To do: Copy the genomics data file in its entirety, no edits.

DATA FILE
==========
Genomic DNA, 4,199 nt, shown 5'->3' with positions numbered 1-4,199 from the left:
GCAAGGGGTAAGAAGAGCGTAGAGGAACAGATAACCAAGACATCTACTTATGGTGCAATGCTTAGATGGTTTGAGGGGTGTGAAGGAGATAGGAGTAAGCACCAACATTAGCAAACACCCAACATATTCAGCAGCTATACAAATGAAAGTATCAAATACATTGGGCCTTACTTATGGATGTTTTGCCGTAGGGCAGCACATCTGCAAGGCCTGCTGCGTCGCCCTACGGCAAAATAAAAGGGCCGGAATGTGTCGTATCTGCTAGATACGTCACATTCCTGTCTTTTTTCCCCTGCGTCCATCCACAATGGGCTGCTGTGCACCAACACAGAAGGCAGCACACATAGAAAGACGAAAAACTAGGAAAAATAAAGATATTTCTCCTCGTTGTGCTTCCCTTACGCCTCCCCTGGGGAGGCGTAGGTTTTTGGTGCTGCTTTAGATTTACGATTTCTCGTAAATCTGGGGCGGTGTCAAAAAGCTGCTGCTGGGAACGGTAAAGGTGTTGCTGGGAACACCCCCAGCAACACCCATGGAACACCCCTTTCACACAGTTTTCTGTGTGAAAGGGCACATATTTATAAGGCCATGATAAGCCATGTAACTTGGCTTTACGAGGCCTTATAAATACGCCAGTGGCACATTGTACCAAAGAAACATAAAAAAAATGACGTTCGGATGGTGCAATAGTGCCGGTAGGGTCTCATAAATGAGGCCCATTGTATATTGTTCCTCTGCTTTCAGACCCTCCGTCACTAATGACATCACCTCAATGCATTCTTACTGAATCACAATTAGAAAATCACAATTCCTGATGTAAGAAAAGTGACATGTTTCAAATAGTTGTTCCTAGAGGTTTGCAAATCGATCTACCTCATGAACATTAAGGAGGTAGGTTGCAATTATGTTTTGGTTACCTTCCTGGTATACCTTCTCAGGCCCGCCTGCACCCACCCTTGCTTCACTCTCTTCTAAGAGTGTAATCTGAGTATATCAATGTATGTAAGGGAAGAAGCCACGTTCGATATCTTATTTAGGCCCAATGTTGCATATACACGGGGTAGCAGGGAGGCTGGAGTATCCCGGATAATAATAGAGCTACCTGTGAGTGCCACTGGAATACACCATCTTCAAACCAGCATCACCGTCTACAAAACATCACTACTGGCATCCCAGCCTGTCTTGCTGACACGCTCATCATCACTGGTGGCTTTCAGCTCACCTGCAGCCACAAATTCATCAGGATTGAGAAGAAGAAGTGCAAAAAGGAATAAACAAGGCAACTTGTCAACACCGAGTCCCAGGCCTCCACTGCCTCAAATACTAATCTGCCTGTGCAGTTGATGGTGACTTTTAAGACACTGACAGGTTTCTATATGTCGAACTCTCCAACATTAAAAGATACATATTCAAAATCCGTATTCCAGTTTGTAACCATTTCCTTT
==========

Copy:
Genomic DNA, 4,199 nt, shown 5'->3' with positions numbered 1-4,199 from the left:
GCAAGGGGTAAGAAGAGCGTAGAGGAACAGATAACCAAGACATCTACTTATGGTGCAATGCTTAGATGGTTTGAGGGGTGTGAAGGAGATAGGAGTAAGCACCAACATTAGCAAACACCCAACATATTCAGCAGCTATACAAATGAAAGTATCAAATACATTGGGCCTTACTTATGGATGTTTTGCCGTAGGGCAGCACATCTGCAAGGCCTGCTGCGTCGCCCTACGGCAAAATAAAAGGGCCGGAATGTGTCGTATCTGCTAGATACGTCACATTCCTGTCTTTTTTCCCCTGCGTCCATCCACAATGGGCTGCTGTGCACCAACACAGAAGGCAGCACACATAGAAAGACGAAAAACTAGGAAAAATAAAGATATTTCTCCTCGTTGTGCTTCCCTTACGCCTCCCCTGGGGAGGCGTAGGTTTTTGGTGCTGCTTTAGATTTACGATTTCTCGTAAATCTGGGGCGGTGTCAAAAAGCTGCTGCTGGGAACGGTAAAGGTGTTGCTGGGAACACCCCCAGCAACACCCATGGAACACCCCTTTCACACAGTTTTCTGTGTGAAAGGGCACATATTTATAAGGCCATGATAAGCCATGTAACTTGGCTTTACGAGGCCTTATAAATACGCCAGTGGCACATTGTACCAAAGAAACATAAAAAAAATGACGTTCGGATGGTGCAATAGTGCCGGTAGGGTCTCATAAATGAGGCCCATTGTATATTGTTCCTCTGCTTTCAGACCCTCCGTCACTAATGACATCACCTCAATGCATTCTTACTGAATCACAATTAGAAAATCACAATTCCTGATGTAAGAAAAGTGACATGTTTCAAATAGTTGTTCCTAGAGGTTTGCAAATCGATCTACCTCATGAACATTAAGGAGGTAGGTTGCAATTATGTTTTGGTTACCTTCCTGGTATACCTTCTCAGGCCCGCCTGCACCCACCCTTGCTTCACTCTCTTCTAAGAGTGTAATCTGAGTATATCAATGTATGTAAGGGAAGAAGCCACGTTCGATATCTTATTTAGGCCCAATGTTGCATATACACGGGGTAGCAGGGAGGCTGGAGTATCCCGGATAATAATAGAGCTACCTGTGAGTGCCACTGGAATACACCATCTTCAAACCAGCATCACCGTCTACAAAACATCACTACTGGCATCCCAGCCTGTCTTGCTGACACGCTCATCATCACTGGTGGCTTTCAGCTCACCTGCAGCCACAAATTCATCAGGATTGAGAAGAAGAAGTGCAAAAAGGAATAAACAAGGCAACTTGTCAACACCGAGTCCCAGGCCTCCACTGCCTCAAATACTAATCTGCCTGTGCAGTTGATGGTGACTTTTAAGACACTGACAGGTTTCTATATGTCGAACTCTCCAACATTAAAAGATACATATTCAAAATCCGTATTCCAGTTTGTAACCATTTCCTTT